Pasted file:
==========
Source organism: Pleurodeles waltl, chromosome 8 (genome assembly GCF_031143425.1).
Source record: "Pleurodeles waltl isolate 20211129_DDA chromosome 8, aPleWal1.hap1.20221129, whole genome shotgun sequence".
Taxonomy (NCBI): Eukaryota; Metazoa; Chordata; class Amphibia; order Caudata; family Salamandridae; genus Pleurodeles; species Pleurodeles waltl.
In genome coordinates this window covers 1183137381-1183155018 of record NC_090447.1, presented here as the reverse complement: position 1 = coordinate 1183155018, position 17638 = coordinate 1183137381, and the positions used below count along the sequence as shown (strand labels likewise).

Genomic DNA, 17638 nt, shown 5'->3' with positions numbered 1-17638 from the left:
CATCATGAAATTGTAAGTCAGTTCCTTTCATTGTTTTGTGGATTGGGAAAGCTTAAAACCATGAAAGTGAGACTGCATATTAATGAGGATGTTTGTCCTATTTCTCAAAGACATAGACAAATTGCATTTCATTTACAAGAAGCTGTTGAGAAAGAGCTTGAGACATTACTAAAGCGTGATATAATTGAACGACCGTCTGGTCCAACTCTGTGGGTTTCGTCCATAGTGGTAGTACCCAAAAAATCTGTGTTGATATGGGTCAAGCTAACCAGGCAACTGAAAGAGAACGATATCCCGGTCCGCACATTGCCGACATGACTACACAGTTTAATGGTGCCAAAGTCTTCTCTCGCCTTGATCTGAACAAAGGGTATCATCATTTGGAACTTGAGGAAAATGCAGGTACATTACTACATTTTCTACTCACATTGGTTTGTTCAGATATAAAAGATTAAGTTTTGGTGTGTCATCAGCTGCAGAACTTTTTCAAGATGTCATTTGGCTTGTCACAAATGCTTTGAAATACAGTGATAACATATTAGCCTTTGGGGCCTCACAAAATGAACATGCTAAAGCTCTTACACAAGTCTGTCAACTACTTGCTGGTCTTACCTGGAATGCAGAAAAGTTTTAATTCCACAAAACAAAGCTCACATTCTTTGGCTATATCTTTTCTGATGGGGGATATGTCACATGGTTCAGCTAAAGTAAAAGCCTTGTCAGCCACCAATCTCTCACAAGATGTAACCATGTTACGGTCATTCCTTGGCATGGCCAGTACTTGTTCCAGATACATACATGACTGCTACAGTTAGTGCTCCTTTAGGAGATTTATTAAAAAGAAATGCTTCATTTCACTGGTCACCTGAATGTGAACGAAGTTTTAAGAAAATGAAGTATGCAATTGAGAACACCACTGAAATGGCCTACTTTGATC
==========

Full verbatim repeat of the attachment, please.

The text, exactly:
Source organism: Pleurodeles waltl, chromosome 8 (genome assembly GCF_031143425.1).
Source record: "Pleurodeles waltl isolate 20211129_DDA chromosome 8, aPleWal1.hap1.20221129, whole genome shotgun sequence".
Taxonomy (NCBI): Eukaryota; Metazoa; Chordata; class Amphibia; order Caudata; family Salamandridae; genus Pleurodeles; species Pleurodeles waltl.
In genome coordinates this window covers 1183137381-1183155018 of record NC_090447.1, presented here as the reverse complement: position 1 = coordinate 1183155018, position 17638 = coordinate 1183137381, and the positions used below count along the sequence as shown (strand labels likewise).

Genomic DNA, 17638 nt, shown 5'->3' with positions numbered 1-17638 from the left:
CATCATGAAATTGTAAGTCAGTTCCTTTCATTGTTTTGTGGATTGGGAAAGCTTAAAACCATGAAAGTGAGACTGCATATTAATGAGGATGTTTGTCCTATTTCTCAAAGACATAGACAAATTGCATTTCATTTACAAGAAGCTGTTGAGAAAGAGCTTGAGACATTACTAAAGCGTGATATAATTGAACGACCGTCTGGTCCAACTCTGTGGGTTTCGTCCATAGTGGTAGTACCCAAAAAATCTGTGTTGATATGGGTCAAGCTAACCAGGCAACTGAAAGAGAACGATATCCCGGTCCGCACATTGCCGACATGACTACACAGTTTAATGGTGCCAAAGTCTTCTCTCGCCTTGATCTGAACAAAGGGTATCATCATTTGGAACTTGAGGAAAATGCAGGTACATTACTACATTTTCTACTCACATTGGTTTGTTCAGATATAAAAGATTAAGTTTTGGTGTGTCATCAGCTGCAGAACTTTTTCAAGATGTCATTTGGCTTGTCACAAATGCTTTGAAATACAGTGATAACATATTAGCCTTTGGGGCCTCACAAAATGAACATGCTAAAGCTCTTACACAAGTCTGTCAACTACTTGCTGGTCTTACCTGGAATGCAGAAAAGTTTTAATTCCACAAAACAAAGCTCACATTCTTTGGCTATATCTTTTCTGATGGGGGATATGTCACATGGTTCAGCTAAAGTAAAAGCCTTGTCAGCCACCAATCTCTCACAAGATGTAACCATGTTACGGTCATTCCTTGGCATGGCCAGTACTTGTTCCAGATACATACATGACTGCTACAGTTAGTGCTCCTTTAGGAGATTTATTAAAAAGAAATGCTTCATTTCACTGGTCACCTGAATGTGAACGAAGTTTTAAGAAAATGAAGTATGCAATTGAGAACACCACTGAAATGGCCTACTTTGATC